Namibian Stock Exchange Chief Executive Officer, Tiaan Bazuin stated that “Bank Windhoek’s Green Bond is listed on the Namibia Stock Exchange (NSX) and complies with the Sustainable Stock Exchanges (SSE) Initiative, a United Nations (UN) Partnership Programme of the UN Conference on Trade and Development (UNCTAD), and the UN Global Compact, which aims to build the capacity of stock exchanges and securities market regulators to promote responsible investment and advance the sustainable practices of companies.
“The NSX is proud to have listed Bank Windhoek’s Green Bond, making it a first for the NSX and a truly Namibian product,” Bazuin said.
Claire Hobbs, Chief Treasurer, stated that, “the Bank Windhoek Green Bond is the result of individuals within the Bank who are passionate about the work they do, protecting the environment and contributing toward the wellbeing of the country in which we do business and in this aspect our Treasury team have gone beyond the call of duty and set an example of what is possible” Hobbs added that the Green Bond aims to enable and develop the key role debt markets can play in funding projects that contribute to environmental sustainability. “Moreover, given the global need for an urgent transition to a low-carbon, climate-resilient economy and sustainable economic development, financial markets play an integral role in driving investments in climate-friendly projects.”
“We strive to continue the momentum gained by the Green Bond,” said Bestbier “and want to diversify our Green loan portfolio more towards sustainable agriculture and tourism as well as energy efficiency investments in order to improve the pipeline of bankable green projects and in turn, grow the market for sustainable finance mechanisms.” He added:” Bank Windhoek identified the opportunities that Green Bond issuance in the local market could create, not only as a sustainable investment vehicle for institutional investors, but as a favourable financing mechanism for clients and depending on the market conditions and pipeline of projects, we would like to consider the issuance of a second Green Bond in the near future.”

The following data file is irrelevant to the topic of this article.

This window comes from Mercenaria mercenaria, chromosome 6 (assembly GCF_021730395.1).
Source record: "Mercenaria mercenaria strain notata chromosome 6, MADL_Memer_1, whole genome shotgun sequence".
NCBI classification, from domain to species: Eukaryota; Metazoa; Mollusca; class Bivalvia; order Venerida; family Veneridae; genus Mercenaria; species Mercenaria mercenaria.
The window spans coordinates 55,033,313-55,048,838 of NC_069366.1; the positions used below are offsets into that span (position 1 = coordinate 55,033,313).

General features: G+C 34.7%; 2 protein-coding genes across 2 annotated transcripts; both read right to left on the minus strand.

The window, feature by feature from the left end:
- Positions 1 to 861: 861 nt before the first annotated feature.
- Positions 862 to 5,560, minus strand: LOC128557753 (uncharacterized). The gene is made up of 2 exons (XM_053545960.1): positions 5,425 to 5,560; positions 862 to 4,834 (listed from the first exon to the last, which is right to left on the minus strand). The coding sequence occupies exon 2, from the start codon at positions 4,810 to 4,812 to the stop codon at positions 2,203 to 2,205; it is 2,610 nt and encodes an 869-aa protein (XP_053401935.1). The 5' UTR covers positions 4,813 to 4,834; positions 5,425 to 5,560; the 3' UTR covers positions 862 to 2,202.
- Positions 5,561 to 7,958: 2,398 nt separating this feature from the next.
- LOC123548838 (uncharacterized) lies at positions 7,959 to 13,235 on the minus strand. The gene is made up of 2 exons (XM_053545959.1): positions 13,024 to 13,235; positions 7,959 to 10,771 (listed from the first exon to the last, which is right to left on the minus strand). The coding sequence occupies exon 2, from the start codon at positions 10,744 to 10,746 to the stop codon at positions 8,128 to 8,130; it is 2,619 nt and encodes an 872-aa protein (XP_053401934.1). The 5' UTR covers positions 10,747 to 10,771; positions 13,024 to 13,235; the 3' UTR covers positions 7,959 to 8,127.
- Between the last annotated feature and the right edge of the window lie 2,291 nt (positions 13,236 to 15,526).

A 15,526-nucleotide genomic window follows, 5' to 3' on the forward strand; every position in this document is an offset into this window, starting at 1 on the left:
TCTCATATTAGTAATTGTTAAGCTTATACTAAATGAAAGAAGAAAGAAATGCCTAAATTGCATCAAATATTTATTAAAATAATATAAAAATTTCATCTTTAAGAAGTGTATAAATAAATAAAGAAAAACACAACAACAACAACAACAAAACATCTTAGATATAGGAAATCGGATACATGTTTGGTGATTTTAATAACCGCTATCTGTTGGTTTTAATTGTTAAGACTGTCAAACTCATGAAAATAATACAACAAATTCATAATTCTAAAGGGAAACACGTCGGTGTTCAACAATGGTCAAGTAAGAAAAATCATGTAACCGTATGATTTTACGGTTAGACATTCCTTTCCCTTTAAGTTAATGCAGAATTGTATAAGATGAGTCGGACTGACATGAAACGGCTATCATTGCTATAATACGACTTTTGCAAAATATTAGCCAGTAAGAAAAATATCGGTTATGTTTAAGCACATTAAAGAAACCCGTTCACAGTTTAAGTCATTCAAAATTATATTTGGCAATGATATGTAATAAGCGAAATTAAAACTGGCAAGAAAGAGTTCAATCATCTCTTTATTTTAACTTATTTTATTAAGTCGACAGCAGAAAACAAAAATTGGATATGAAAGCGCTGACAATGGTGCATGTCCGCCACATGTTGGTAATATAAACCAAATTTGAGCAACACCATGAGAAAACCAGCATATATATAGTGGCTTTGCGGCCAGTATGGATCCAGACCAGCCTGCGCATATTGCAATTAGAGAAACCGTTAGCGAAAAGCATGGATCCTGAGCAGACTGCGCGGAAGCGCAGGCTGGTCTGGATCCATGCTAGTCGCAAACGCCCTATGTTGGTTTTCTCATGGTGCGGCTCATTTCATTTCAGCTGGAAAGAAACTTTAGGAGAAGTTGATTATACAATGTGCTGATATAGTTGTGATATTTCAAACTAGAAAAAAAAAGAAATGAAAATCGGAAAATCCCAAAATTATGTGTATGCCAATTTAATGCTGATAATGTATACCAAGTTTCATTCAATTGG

Bestbier added, “the current global COVID-19 pandemic and rising energy prices will likely continue to challenge the growth of Namibian businesses in the near future. These trends coupled with the negative impact of bush encroachment, which is estimated to cover half of the country, resulting in a decrease of agricultural yield, reduction of biodiversity, reduction in water resources, the impact of drought and a strain on energy resources, make green economy growth a priority in Namibia. It demonstrates the need to assess and build resilience to a changing climate. In Namibia, we continuously see the impact of global warming and the effects of climate change on our local environment and businesses. With Bank Windhoek’s Green Bond initiative coupled with our participation in the Sustainable Use of Natural Resources and Energy Finance Programme (SUNREF), a green finance and technical assistance facility, we were able to turn bankable projects into sustainable reality.”
Bank Windhoek’s Managing Director Baronice Hans said, “the Green Bond was a milestone for Bank Windhoek and Capricorn Group, which unequivocally set the tone of our commitment to sustainable finance and to the growth of renewable energy generation both locally and regionally. We believe that the Green Bond enabled us to meet our clients’ sustainability requirements by creating a complete value chain from raising green funding to offering favourable green loans with favourable terms aimed at contributing to a low-carbon and client resilient future. I want to thank all our partners in making Southern Africa’s first Green Bond such a success.”